On Your Table: Summer is a great time for pot luck dinners

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And how to get your guests to do most of the work

By Cathy BranciaroliFood Correspondent, The Times

For a potluck, individual servings can often do better than large casseroles.

There’s no better time of the year to gather small groups of friends or relatives for dinner on warm summer evenings. The best approach is to enlist anyone who can work the grill, and beg everyone to make his or her favorite dish.

Group meal gatherings, often called potlucks, involve everyone making a crowd-pleasing dish, preferably one that can sit outdoors for some period of time. The host, therefore only needs to grill something or make a main dish casserole.

Some rules for success on this. Give your guests their marching orders. For instance if they are going to bring something mayonnaise based, or with meat or eggs, suggest they put that dish on ice till it will be served in the interest of food safety. Also, suggest they keep it simple. Unfussy dishes work do very well perhaps with an added dressing or garnish.

Tell them to be conscious of the many dietary restrictions today, for instance dishes for celiac or gluten free eaters, peanut allergies, vegetarians or vegans should be considered in preparing their dish. Ask everyone to prepare a small placard with the name of the dish, the ingredients etc. Ask them to let you know what they are bringing so you don’t have six plates of deviled eggs. Individual servings also work well rather than large platters

Finally. Relax. Everything usually works out. Keep a list of what everyone is bringing. It is best if guests don’t make something that needs to be prepared at your house. Haul out all your serving utensils in advance so in case someone forgets that what they are bringing needs is a spatula or serving spoon on hand. While it’s nice to clean up casseroles at the end, it’s even better to provide aluminum foil or plastic wrap so folks can take their dishes back to their own kitchens for clean-up. Iced beverages like ice tea or canned sodas help too. Of course it there will be a bar try to get someone to manage that for you.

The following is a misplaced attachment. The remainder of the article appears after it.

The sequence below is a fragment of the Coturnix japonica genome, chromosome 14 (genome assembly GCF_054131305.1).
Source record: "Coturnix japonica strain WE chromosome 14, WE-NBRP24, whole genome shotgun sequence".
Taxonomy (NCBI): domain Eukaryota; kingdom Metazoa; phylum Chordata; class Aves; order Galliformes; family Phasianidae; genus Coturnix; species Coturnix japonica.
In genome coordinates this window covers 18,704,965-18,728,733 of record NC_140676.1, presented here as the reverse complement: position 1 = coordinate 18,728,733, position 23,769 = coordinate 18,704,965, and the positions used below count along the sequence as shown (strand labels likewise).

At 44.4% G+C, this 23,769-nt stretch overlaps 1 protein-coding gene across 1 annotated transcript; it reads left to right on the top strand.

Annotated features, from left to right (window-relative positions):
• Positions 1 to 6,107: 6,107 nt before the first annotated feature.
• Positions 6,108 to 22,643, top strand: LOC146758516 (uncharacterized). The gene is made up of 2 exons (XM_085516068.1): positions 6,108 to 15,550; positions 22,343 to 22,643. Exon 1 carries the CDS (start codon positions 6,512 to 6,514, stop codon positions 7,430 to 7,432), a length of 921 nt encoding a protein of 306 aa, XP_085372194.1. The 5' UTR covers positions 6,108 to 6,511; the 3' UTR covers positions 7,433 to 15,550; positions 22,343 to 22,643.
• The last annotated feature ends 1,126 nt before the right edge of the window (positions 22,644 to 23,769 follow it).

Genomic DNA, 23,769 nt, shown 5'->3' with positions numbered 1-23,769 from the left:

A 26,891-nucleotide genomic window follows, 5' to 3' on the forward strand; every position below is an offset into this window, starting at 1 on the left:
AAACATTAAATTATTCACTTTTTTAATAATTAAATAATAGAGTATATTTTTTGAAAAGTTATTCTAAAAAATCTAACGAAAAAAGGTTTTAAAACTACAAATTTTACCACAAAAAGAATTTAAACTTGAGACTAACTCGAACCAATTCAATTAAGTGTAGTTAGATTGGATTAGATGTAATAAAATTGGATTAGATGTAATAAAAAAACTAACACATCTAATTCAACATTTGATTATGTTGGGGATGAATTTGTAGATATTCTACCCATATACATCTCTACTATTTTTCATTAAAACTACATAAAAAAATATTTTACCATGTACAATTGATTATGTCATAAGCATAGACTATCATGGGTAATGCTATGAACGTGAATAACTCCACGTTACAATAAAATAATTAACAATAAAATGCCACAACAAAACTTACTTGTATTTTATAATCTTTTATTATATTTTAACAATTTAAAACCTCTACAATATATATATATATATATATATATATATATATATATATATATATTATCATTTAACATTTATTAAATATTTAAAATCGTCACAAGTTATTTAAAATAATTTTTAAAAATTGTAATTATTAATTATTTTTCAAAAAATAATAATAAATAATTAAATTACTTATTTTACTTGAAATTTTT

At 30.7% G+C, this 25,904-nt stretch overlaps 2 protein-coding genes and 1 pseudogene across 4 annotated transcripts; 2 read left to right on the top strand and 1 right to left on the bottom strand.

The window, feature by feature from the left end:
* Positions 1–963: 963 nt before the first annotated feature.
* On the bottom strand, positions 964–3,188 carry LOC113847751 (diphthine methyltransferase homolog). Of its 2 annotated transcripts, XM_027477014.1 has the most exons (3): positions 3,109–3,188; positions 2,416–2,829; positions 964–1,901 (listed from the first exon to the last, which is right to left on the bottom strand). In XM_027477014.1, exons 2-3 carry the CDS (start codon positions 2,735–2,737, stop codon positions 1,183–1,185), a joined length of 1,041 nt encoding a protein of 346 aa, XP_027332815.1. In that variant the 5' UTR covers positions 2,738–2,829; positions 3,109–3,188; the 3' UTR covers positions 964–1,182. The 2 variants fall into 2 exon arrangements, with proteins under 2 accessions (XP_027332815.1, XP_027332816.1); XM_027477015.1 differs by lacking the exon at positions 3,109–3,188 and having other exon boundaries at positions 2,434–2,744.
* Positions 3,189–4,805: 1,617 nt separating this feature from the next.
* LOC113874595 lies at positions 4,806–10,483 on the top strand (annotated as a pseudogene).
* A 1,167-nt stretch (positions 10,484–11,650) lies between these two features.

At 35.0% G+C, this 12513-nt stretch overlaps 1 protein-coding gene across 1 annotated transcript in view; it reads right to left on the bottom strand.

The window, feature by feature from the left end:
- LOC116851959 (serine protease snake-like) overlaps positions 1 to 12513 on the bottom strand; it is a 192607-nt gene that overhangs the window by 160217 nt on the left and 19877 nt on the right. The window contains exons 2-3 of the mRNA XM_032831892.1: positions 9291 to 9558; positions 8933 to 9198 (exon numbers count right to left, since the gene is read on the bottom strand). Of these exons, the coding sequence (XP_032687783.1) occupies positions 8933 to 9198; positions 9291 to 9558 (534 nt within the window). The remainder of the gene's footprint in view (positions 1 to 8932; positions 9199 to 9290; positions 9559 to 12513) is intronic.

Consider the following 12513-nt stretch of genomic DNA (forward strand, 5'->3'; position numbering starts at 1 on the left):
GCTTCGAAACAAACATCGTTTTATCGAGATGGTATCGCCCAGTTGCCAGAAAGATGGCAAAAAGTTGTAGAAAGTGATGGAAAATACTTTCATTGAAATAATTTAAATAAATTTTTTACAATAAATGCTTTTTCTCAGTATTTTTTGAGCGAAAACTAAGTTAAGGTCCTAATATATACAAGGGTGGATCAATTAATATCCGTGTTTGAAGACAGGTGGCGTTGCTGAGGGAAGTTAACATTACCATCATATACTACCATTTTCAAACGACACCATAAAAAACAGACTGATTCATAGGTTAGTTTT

See, this doesn’t need to be that hard, and think about what fun everyone will have.  Remember, it’s your party and you should have as much fun as anyone else.

Rice Cakes with Spring Vegetables


4 slices bacon

1 tbs olive oil

1 onion chopped

3-4 spears asparagus

¼ pint cherry tomatoes, sliced lengthwise

2 cups leftover rice, refrigerated

½ cup Parmesan cheese grated

4 eggs lightly beaten

handful of parsley chopped

salt, pepper and chili flakes to taste


Preheat oven to 375 degrees, spray individual muffin pans with cooking spray. Set aside. Saute the bacon over medium heat with a dash of oil till the fat renders. Remove from pan and drain on paper towel. Add onion to the pan and cook till wilted. Then add remaining vegetables. Season to taste. Add rice and Parmesan to the skillet and toss till combined.  Poour mix into muffin tins and bake 15-20 minutes till golden brown.

If making the cake version, heat oven to 400 degrees, lightly oil an 8X8 baking dish and bake for 35 minutes or till golden brown. Cut into neat squares or diamond shapes.

Cathy Branciaroli also writes about her adventures in the kitchen on her award-winning blog Delaware Girl Eats

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